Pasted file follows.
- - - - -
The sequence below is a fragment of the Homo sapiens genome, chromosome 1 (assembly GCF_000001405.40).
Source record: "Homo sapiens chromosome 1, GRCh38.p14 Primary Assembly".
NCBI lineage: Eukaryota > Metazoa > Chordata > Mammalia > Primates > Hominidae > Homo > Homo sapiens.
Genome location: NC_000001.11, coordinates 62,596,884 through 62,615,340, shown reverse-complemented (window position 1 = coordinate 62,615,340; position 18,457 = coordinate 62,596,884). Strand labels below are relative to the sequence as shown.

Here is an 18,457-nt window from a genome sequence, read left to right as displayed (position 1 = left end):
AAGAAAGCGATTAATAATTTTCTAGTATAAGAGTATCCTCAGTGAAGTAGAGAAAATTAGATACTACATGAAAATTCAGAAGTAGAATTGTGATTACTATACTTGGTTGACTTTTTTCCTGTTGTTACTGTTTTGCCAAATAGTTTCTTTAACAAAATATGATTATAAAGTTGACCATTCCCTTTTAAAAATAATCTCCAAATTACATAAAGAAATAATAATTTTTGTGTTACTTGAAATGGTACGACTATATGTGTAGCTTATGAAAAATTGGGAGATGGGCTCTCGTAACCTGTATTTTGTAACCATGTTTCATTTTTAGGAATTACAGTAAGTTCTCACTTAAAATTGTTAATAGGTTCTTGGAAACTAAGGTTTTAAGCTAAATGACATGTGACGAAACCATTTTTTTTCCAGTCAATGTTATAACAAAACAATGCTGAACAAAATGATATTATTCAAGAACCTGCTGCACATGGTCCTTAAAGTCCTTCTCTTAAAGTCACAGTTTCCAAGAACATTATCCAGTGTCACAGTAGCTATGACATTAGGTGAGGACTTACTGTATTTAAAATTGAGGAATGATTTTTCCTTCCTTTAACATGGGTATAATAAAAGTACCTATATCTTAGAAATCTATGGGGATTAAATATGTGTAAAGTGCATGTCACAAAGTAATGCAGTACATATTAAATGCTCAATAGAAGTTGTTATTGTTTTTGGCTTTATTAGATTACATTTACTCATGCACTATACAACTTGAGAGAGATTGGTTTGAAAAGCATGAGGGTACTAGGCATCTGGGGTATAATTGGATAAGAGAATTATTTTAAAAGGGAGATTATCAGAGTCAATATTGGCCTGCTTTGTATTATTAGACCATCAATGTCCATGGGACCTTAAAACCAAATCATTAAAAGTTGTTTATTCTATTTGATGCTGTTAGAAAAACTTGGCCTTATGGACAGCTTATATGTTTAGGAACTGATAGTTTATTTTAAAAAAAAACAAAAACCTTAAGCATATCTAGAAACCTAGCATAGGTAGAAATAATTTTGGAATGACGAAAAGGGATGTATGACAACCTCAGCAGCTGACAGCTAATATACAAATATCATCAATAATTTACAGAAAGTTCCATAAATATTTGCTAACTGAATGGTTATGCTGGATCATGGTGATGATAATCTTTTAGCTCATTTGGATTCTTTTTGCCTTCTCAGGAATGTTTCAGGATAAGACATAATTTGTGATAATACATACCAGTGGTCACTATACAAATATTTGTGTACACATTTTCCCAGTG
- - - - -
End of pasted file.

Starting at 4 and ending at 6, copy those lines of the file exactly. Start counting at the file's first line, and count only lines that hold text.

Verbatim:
Genome location: NC_000001.11, coordinates 62,596,884 through 62,615,340, shown reverse-complemented (window position 1 = coordinate 62,615,340; position 18,457 = coordinate 62,596,884). Strand labels below are relative to the sequence as shown.

Here is an 18,457-nt window from a genome sequence, read left to right as displayed (position 1 = left end):
AAGAAAGCGATTAATAATTTTCTAGTATAAGAGTATCCTCAGTGAAGTAGAGAAAATTAGATACTACATGAAAATTCAGAAGTAGAATTGTGATTACTATACTTGGTTGACTTTTTTCCTGTTGTTACTGTTTTGCCAAATAGTTTCTTTAACAAAATATGATTATAAAGTTGACCATTCCCTTTTAAAAATAATCTCCAAATTACATAAAGAAATAATAATTTTTGTGTTACTTGAAATGGTACGACTATATGTGTAGCTTATGAAAAATTGGGAGATGGGCTCTCGTAACCTGTATTTTGTAACCATGTTTCATTTTTAGGAATTACAGTAAGTTCTCACTTAAAATTGTTAATAGGTTCTTGGAAACTAAGGTTTTAAGCTAAATGACATGTGACGAAACCATTTTTTTTCCAGTCAATGTTATAACAAAACAATGCTGAACAAAATGATATTATTCAAGAACCTGCTGCACATGGTCCTTAAAGTCCTTCTCTTAAAGTCACAGTTTCCAAGAACATTATCCAGTGTCACAGTAGCTATGACATTAGGTGAGGACTTACTGTATTTAAAATTGAGGAATGATTTTTCCTTCCTTTAACATGGGTATAATAAAAGTACCTATATCTTAGAAATCTATGGGGATTAAATATGTGTAAAGTGCATGTCACAAAGTAATGCAGTACATATTAAATGCTCAATAGAAGTTGTTATTGTTTTTGGCTTTATTAGATTACATTTACTCATGCACTATACAACTTGAGAGAGATTGGTTTGAAAAGCATGAGGGTACTAGGCATCTGGGGTATAATTGGATAAGAGAATTATTTTAAAAGGGAGATTATCAGAGTCAATATTGGCCTGCTTTGTATTATTAGACCATCAATGTCCATGGGACCTTAAAACCAAATCATTAAAAGTTGTTTATTCTATTTGATGCTGTTAGAAAAACTTGGCCTTATGGACAGCTTATATGTTTAGGAACTGATAGTTTATTTTAAAAAAAAACAAAAACCTTAAGCATATCTAGAAACCTAGCATAGGTAGAAATAATTTTGGAATGACGAAAAGGGATGTATGACAACCTCAGCAGCTGACAGCTAATATACAAATATCATCAATAATTTACAGAAAGTTCCATAAATATTTGCTAACTGAATGGTTATGCTGGATCATGGTGATGATAATCTTTTAGCTCATTTGGATTCTTTTTGCCTTCTCAGGAATGTTTCAGGATAAGACATAATTTGTGATAATACATACCAGTGGTCACTATACAAATATTTGTGTACACATTTTCCCAGTG